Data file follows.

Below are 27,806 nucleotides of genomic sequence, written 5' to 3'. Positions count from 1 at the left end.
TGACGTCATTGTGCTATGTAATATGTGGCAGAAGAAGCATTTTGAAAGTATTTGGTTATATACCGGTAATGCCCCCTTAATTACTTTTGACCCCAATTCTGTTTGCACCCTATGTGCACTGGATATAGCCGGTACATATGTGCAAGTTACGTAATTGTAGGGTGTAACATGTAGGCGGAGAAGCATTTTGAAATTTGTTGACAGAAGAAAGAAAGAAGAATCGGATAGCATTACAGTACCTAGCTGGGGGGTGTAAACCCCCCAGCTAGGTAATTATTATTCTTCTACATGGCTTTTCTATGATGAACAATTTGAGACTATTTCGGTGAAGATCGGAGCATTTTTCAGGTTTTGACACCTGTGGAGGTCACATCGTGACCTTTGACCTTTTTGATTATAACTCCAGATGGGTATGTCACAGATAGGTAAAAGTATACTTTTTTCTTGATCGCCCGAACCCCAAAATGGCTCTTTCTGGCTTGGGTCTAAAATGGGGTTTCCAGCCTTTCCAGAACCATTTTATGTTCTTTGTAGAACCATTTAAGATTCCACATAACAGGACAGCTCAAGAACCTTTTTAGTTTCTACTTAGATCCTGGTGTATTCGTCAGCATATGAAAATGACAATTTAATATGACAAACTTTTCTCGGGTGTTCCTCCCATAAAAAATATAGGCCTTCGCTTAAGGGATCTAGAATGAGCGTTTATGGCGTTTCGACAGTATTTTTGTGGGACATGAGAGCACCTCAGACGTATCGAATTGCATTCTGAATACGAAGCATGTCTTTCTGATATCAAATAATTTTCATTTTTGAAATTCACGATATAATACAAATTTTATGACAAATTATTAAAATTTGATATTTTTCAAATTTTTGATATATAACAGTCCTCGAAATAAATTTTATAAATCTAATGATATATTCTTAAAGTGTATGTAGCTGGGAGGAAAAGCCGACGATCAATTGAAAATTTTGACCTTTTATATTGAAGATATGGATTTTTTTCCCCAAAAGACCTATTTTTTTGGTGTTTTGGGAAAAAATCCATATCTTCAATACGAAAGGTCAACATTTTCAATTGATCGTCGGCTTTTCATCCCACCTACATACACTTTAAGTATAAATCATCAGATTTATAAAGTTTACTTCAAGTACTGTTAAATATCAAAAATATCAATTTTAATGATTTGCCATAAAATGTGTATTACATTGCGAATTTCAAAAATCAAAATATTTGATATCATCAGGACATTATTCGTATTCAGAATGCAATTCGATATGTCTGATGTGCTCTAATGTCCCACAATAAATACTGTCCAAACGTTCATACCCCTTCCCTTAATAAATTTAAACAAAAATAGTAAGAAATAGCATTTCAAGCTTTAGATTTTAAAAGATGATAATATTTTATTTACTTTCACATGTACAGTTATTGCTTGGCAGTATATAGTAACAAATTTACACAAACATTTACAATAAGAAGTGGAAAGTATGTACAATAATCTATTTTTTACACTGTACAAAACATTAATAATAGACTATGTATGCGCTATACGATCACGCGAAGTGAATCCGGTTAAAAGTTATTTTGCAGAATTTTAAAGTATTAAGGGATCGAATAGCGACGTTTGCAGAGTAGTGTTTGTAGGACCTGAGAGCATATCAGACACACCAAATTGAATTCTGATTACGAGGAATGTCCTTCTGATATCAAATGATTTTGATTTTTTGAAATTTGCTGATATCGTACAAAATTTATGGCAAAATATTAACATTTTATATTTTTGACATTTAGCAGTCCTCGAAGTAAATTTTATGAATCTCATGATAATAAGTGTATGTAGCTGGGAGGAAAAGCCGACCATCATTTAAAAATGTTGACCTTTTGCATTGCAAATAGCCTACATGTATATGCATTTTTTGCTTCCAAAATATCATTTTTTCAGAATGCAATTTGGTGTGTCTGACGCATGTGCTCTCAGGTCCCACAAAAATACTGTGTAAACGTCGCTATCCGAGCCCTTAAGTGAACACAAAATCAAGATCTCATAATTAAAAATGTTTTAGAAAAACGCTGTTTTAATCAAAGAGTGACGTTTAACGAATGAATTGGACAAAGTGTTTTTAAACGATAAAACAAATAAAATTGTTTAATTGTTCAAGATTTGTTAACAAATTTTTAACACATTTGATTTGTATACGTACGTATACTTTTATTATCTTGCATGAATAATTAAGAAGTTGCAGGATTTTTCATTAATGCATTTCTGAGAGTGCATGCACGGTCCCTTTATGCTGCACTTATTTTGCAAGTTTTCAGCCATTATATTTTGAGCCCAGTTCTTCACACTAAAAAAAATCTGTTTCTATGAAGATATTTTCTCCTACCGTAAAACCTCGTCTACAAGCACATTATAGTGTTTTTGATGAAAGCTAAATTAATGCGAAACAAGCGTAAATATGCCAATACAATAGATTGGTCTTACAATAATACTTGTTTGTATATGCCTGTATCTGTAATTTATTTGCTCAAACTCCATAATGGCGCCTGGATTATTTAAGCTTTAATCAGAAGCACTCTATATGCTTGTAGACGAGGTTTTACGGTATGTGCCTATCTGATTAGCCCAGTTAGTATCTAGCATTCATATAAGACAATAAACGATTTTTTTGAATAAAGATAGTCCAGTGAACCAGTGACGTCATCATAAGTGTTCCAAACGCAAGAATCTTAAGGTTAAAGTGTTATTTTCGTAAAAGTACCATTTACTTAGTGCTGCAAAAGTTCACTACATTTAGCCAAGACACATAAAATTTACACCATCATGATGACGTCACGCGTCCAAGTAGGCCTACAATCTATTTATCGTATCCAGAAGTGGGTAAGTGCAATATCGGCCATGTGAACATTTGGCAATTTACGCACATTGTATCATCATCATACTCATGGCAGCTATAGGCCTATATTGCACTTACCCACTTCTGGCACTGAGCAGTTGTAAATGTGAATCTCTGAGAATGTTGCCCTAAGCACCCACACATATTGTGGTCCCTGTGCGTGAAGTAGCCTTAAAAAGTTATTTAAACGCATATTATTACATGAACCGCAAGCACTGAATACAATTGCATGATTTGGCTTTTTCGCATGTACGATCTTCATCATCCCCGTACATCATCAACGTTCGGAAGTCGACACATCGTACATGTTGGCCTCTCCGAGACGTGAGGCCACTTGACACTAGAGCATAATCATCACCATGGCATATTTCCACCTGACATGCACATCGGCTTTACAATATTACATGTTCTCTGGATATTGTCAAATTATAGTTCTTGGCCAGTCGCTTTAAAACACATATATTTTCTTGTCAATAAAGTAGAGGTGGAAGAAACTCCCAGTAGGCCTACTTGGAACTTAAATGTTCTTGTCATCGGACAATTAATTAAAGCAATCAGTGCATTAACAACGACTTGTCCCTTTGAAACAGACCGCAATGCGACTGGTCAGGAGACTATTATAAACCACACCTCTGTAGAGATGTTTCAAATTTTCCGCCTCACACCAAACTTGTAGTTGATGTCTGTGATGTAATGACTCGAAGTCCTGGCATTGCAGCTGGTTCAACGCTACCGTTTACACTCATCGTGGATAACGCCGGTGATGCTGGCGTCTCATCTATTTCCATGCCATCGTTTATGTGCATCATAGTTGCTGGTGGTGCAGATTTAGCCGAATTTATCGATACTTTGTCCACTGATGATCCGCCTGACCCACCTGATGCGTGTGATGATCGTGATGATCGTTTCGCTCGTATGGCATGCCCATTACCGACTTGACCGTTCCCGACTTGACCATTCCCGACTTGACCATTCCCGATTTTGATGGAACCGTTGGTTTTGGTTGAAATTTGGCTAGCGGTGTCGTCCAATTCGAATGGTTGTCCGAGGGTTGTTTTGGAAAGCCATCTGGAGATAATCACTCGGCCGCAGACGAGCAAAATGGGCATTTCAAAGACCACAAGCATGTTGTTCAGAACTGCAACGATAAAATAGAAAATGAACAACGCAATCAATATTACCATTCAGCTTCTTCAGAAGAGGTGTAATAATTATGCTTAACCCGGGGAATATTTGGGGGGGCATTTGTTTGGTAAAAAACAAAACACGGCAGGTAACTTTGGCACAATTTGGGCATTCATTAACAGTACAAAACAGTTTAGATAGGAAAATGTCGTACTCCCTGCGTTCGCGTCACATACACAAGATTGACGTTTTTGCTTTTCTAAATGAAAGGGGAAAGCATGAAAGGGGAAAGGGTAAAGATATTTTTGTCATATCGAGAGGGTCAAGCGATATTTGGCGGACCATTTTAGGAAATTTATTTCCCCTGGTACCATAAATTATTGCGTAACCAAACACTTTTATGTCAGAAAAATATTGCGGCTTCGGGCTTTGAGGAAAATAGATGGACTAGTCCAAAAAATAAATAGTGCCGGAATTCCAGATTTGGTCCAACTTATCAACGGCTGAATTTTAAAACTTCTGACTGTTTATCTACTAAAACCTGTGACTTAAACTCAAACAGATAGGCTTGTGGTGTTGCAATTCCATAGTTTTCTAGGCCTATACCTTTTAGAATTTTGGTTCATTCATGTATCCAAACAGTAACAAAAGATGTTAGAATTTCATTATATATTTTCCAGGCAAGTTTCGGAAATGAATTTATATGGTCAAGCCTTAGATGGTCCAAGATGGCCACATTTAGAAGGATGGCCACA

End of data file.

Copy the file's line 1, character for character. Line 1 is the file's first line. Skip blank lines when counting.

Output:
Below are 27,806 nucleotides of genomic sequence, written 5' to 3'. Positions count from 1 at the left end.